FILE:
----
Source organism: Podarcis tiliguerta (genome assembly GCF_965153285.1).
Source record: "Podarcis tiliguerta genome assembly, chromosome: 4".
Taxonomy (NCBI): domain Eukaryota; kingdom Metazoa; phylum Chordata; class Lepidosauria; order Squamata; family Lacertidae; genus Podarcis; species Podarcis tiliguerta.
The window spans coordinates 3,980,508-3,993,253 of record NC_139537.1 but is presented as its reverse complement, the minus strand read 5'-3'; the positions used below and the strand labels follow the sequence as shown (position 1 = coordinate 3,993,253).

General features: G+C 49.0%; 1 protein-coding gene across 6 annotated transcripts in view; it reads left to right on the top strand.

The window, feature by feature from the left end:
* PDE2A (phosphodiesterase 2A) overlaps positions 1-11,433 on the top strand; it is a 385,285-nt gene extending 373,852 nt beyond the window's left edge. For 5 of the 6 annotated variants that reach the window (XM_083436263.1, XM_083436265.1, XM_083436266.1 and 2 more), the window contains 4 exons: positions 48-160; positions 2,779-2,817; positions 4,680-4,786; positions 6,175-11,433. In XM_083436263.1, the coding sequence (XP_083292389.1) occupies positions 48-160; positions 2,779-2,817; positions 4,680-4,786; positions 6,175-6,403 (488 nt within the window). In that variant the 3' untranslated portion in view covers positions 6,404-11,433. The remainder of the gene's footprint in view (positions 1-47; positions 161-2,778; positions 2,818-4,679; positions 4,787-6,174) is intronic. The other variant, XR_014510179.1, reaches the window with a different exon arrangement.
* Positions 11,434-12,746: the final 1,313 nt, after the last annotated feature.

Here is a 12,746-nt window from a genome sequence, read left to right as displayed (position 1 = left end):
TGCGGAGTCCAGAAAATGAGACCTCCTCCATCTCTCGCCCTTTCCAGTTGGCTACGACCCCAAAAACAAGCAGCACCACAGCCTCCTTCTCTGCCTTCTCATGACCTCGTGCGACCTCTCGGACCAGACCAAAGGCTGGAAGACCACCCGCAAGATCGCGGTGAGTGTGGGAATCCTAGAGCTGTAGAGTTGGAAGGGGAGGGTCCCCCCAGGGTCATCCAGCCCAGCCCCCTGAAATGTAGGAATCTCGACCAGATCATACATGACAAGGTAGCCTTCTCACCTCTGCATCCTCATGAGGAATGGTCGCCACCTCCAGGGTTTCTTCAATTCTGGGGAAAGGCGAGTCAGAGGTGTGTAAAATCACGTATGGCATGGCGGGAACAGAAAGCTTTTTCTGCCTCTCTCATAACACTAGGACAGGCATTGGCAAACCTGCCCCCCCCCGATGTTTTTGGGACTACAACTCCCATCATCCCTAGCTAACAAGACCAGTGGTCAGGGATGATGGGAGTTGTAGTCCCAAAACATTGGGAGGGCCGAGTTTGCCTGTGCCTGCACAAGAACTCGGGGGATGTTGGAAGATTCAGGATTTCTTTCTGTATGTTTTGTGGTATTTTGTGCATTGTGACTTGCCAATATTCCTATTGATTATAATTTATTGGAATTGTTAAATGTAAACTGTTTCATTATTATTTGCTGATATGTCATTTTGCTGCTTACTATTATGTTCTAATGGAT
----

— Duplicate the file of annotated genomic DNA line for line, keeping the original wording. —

Source organism: Podarcis tiliguerta (genome assembly GCF_965153285.1).
Source record: "Podarcis tiliguerta genome assembly, chromosome: 4".
Taxonomy (NCBI): domain Eukaryota; kingdom Metazoa; phylum Chordata; class Lepidosauria; order Squamata; family Lacertidae; genus Podarcis; species Podarcis tiliguerta.
The window spans coordinates 3,980,508-3,993,253 of record NC_139537.1 but is presented as its reverse complement, the minus strand read 5'-3'; the positions used below and the strand labels follow the sequence as shown (position 1 = coordinate 3,993,253).

General features: G+C 49.0%; 1 protein-coding gene across 6 annotated transcripts in view; it reads left to right on the top strand.

The window, feature by feature from the left end:
* PDE2A (phosphodiesterase 2A) overlaps positions 1-11,433 on the top strand; it is a 385,285-nt gene extending 373,852 nt beyond the window's left edge. For 5 of the 6 annotated variants that reach the window (XM_083436263.1, XM_083436265.1, XM_083436266.1 and 2 more), the window contains 4 exons: positions 48-160; positions 2,779-2,817; positions 4,680-4,786; positions 6,175-11,433. In XM_083436263.1, the coding sequence (XP_083292389.1) occupies positions 48-160; positions 2,779-2,817; positions 4,680-4,786; positions 6,175-6,403 (488 nt within the window). In that variant the 3' untranslated portion in view covers positions 6,404-11,433. The remainder of the gene's footprint in view (positions 1-47; positions 161-2,778; positions 2,818-4,679; positions 4,787-6,174) is intronic. The other variant, XR_014510179.1, reaches the window with a different exon arrangement.
* Positions 11,434-12,746: the final 1,313 nt, after the last annotated feature.

Here is a 12,746-nt window from a genome sequence, read left to right as displayed (position 1 = left end):
TGCGGAGTCCAGAAAATGAGACCTCCTCCATCTCTCGCCCTTTCCAGTTGGCTACGACCCCAAAAACAAGCAGCACCACAGCCTCCTTCTCTGCCTTCTCATGACCTCGTGCGACCTCTCGGACCAGACCAAAGGCTGGAAGACCACCCGCAAGATCGCGGTGAGTGTGGGAATCCTAGAGCTGTAGAGTTGGAAGGGGAGGGTCCCCCCAGGGTCATCCAGCCCAGCCCCCTGAAATGTAGGAATCTCGACCAGATCATACATGACAAGGTAGCCTTCTCACCTCTGCATCCTCATGAGGAATGGTCGCCACCTCCAGGGTTTCTTCAATTCTGGGGAAAGGCGAGTCAGAGGTGTGTAAAATCACGTATGGCATGGCGGGAACAGAAAGCTTTTTCTGCCTCTCTCATAACACTAGGACAGGCATTGGCAAACCTGCCCCCCCCCGATGTTTTTGGGACTACAACTCCCATCATCCCTAGCTAACAAGACCAGTGGTCAGGGATGATGGGAGTTGTAGTCCCAAAACATTGGGAGGGCCGAGTTTGCCTGTGCCTGCACAAGAACTCGGGGGATGTTGGAAGATTCAGGATTTCTTTCTGTATGTTTTGTGGTATTTTGTGCATTGTGACTTGCCAATATTCCTATTGATTATAATTTATTGGAATTGTTAAATGTAAACTGTTTCATTATTATTTGCTGATATGTCATTTTGCTGCTTACTATTATGTTCTAATGGAT